This was too much. Girasole turned away. He rushed down stairs. He
wandered frantically about. He looked in all directions for a chair.
There was plenty of wood certainly--for all around he saw the vast
forest--but of what use was it? He could not transform a tree into a
chair. He communicated his difficulty to some of the men. They shook
their heads helplessly. At last he saw the stump of a tree which was
of such a shape that it looked as though it might be used as a seat.
It was his only resource, and he seized it. Calling two or three of
the men, he had the stump carried to the old house. He rushed up
stairs to acquaint Minnie with his success, and to try to console her.
She listened in coldness to his hasty words. The men who were carrying
the stump came up with a clump and a clatter, breathing hard, for the
stump was very heavy, and finally placed it on the landing in front of
Minnie's door. On reaching that spot it was found that it would not go

Minnie heard the noise and came out. She looked at the stump, then at
the men and then at Girasole.

"What is this for?" she asked.

"Eet--eet ees for a chair."

"A chair!" exclaimed Minnie. "Why, it's nothing but a great big,
horrid, ugly old stump, and--"

Her remarks ended in a scream. She turned and ran back into the room.

"What--what is de mattaire?" cried the Count, looking into the room
with a face pale with anxiety.

"Oh, take it away! take it away!" cried Minnie, in terror.

"What? what?"

"Take it away! take it away!" she repeated.

"But eet ees for you--eet ees a seat."

"I don't want it. I won't have it!" cried Minnie. "It's full of horrid
ants and things. And it's dreadful--and _very, very_ cruel in you to
bring them up here just to _tease_ me, when you _know_ I hate them so.
Take it away! take it away! oh, do please take it away! And oh, do
please go away yourself, and leave me with dear, darling Kitty. _She_
never teases me. She is _always_ kind."

Girasole turned away once more, in fresh trouble. He had the stump
carried off, and then he wandered away. He was quite at a loss what to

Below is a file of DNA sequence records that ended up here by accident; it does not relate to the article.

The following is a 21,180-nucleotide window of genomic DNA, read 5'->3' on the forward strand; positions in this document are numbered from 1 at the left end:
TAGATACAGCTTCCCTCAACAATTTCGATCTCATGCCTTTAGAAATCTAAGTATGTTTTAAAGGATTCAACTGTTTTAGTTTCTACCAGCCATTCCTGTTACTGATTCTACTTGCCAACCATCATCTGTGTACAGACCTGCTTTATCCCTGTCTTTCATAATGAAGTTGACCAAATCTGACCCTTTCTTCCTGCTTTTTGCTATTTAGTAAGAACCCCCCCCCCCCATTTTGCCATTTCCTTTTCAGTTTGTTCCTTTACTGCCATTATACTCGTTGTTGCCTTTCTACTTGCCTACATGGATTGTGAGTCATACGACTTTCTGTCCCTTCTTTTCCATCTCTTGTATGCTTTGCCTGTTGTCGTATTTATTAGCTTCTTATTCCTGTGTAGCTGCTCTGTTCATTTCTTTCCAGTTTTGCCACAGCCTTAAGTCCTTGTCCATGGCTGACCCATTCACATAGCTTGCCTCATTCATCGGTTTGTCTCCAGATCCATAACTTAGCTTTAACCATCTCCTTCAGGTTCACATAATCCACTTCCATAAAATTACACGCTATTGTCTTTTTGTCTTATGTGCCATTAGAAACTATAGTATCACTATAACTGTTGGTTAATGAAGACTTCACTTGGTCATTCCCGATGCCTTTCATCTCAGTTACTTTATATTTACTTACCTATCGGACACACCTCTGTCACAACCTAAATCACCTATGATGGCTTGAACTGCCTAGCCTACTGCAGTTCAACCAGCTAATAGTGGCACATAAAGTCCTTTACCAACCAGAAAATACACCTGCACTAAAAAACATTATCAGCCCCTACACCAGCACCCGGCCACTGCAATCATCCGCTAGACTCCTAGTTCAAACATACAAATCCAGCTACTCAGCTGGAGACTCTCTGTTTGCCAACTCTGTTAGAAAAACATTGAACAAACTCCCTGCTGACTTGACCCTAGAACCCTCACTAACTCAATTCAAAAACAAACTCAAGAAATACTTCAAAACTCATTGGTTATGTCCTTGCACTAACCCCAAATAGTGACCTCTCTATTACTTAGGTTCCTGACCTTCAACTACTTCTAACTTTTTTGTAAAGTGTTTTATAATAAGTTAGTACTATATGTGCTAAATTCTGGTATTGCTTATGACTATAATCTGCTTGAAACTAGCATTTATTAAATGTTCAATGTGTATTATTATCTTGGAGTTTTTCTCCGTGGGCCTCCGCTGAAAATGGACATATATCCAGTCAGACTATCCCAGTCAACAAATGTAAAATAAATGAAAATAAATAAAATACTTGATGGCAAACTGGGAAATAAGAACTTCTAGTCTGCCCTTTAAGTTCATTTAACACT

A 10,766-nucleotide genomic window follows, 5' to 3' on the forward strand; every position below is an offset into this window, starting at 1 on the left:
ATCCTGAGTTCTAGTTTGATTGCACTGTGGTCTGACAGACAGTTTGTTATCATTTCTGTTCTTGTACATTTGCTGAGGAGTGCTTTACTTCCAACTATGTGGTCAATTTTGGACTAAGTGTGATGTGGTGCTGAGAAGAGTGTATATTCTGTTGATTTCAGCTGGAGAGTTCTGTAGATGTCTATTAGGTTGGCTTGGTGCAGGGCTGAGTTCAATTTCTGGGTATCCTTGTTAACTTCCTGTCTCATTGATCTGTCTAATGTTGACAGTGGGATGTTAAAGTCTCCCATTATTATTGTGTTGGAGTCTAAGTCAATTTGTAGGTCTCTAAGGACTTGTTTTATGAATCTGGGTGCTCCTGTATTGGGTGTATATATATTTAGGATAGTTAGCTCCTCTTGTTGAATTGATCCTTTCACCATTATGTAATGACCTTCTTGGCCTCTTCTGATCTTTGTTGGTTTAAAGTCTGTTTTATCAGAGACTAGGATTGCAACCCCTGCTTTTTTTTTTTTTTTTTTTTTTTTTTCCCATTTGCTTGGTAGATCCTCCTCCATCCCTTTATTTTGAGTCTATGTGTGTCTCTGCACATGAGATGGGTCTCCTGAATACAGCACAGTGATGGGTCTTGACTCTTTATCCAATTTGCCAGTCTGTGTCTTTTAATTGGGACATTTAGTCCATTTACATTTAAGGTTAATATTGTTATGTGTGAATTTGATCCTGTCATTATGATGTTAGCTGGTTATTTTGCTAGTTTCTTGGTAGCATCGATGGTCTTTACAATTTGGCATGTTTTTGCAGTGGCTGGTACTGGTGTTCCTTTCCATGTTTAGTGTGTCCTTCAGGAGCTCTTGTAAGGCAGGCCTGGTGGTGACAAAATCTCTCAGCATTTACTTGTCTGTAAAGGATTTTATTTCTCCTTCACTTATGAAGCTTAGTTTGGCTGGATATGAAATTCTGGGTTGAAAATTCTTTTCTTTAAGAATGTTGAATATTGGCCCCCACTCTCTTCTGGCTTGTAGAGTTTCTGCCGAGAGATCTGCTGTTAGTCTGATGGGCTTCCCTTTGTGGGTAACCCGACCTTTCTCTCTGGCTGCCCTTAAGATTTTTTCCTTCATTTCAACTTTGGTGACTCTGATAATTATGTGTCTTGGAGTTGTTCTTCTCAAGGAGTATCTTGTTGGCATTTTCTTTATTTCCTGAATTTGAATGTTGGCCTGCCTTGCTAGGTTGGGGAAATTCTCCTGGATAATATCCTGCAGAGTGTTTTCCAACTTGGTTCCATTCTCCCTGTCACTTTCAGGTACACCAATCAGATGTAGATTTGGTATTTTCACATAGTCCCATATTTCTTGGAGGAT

do. He was desperately in love, and it was a very small request for
Minnie to make, and he was in that state of mind when it would be a
happiness to grant her slightest wish; but here he found himself in a
difficulty from which he could find no possible means of escape.

"And now, Kitty darling," said Minnie, after Girasole had gone--"now
you see how very, very wrong you were to be so opposed to that dear,
good, kind, nice Rufus K. Gunn. _He_ would never have treated me so.
_He_ would never have taken me to a place like this--a horrid old
house by a horrid damp pond, without doors and windows, just like a
beggar's house--and then put me in a room without a chair to sit on
when I'm so _aw_fully tired. He was _always_ kind to me, and that was
the reason you hated him so, because you couldn't bear to have people
kind to me. And I'm _so_ tired."

"Come, then, poor darling. I'll make a nice seat for you out of these

And Mrs. Willoughby began to fold some of them up and lay them one
upon the other.

"What is that for, Kitty dear?" asked Minnie.

"To make you a nice, soft seat, dearest."

"But I don't want them, and I won't sit on the horrid things," said

"But, darling, they are as soft as a cushion. See!" And her sister
pressed her hand on them, so as to show how soft they were.

"I don't think they're soft _at all_," said Minnie; "and I wish you
wouldn't tease me so, when I'm _so_ tired."

"Then come, darling; I will sit on them, and you shall sit on my

"But I don't want to go near those horrid furry things. They belong to
cows and things. I think _every body's_ unkind to me to-day."

"Minnie, dearest, you really wound me when you talk in that way. Be
reasonable now. See what pains I take. I do all I can for you."

"But I'm _always_ reasonable, and it's _you_ that are unreasonable,